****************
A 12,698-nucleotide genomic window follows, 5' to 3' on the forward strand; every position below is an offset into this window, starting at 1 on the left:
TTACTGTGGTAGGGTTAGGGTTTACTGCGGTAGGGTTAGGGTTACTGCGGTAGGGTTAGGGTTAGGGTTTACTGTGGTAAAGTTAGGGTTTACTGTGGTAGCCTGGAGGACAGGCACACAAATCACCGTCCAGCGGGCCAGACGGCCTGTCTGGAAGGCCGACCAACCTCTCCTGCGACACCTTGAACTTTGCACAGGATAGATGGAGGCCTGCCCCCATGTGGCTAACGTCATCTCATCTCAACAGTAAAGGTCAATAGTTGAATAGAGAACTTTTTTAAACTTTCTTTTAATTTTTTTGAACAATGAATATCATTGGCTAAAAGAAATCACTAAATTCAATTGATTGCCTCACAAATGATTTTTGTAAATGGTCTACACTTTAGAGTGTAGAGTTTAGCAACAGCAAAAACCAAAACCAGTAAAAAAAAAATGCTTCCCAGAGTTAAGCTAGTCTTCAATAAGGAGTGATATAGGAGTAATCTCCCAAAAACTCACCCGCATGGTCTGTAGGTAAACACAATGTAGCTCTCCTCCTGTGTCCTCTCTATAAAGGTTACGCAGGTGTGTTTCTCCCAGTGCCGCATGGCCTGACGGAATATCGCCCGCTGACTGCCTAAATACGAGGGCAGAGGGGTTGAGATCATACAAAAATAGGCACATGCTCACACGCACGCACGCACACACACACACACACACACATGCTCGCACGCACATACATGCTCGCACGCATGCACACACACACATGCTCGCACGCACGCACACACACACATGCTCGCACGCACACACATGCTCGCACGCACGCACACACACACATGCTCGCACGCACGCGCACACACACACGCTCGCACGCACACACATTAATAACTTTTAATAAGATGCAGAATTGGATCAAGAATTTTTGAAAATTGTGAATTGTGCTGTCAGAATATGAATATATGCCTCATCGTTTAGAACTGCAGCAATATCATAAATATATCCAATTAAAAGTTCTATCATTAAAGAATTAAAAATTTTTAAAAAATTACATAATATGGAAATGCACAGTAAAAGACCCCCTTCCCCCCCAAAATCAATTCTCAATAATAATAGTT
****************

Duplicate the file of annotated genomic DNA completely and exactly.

A 12,698-nucleotide genomic window follows, 5' to 3' on the forward strand; every position below is an offset into this window, starting at 1 on the left:
TTACTGTGGTAGGGTTAGGGTTTACTGCGGTAGGGTTAGGGTTACTGCGGTAGGGTTAGGGTTAGGGTTTACTGTGGTAAAGTTAGGGTTTACTGTGGTAGCCTGGAGGACAGGCACACAAATCACCGTCCAGCGGGCCAGACGGCCTGTCTGGAAGGCCGACCAACCTCTCCTGCGACACCTTGAACTTTGCACAGGATAGATGGAGGCCTGCCCCCATGTGGCTAACGTCATCTCATCTCAACAGTAAAGGTCAATAGTTGAATAGAGAACTTTTTTAAACTTTCTTTTAATTTTTTTGAACAATGAATATCATTGGCTAAAAGAAATCACTAAATTCAATTGATTGCCTCACAAATGATTTTTGTAAATGGTCTACACTTTAGAGTGTAGAGTTTAGCAACAGCAAAAACCAAAACCAGTAAAAAAAAAATGCTTCCCAGAGTTAAGCTAGTCTTCAATAAGGAGTGATATAGGAGTAATCTCCCAAAAACTCACCCGCATGGTCTGTAGGTAAACACAATGTAGCTCTCCTCCTGTGTCCTCTCTATAAAGGTTACGCAGGTGTGTTTCTCCCAGTGCCGCATGGCCTGACGGAATATCGCCCGCTGACTGCCTAAATACGAGGGCAGAGGGGTTGAGATCATACAAAAATAGGCACATGCTCACACGCACGCACGCACACACACACACACACACACATGCTCGCACGCACATACATGCTCGCACGCATGCACACACACACATGCTCGCACGCACGCACACACACACATGCTCGCACGCACACACATGCTCGCACGCACGCACACACACACATGCTCGCACGCACGCGCACACACACACGCTCGCACGCACACACATTAATAACTTTTAATAAGATGCAGAATTGGATCAAGAATTTTTGAAAATTGTGAATTGTGCTGTCAGAATATGAATATATGCCTCATCGTTTAGAACTGCAGCAATATCATAAATATATCCAATTAAAAGTTCTATCATTAAAGAATTAAAAATTTTTAAAAAATTACATAATATGGAAATGCACAGTAAAAGACCCCCTTCCCCCCCAAAATCAATTCTCAATAATAATAGTT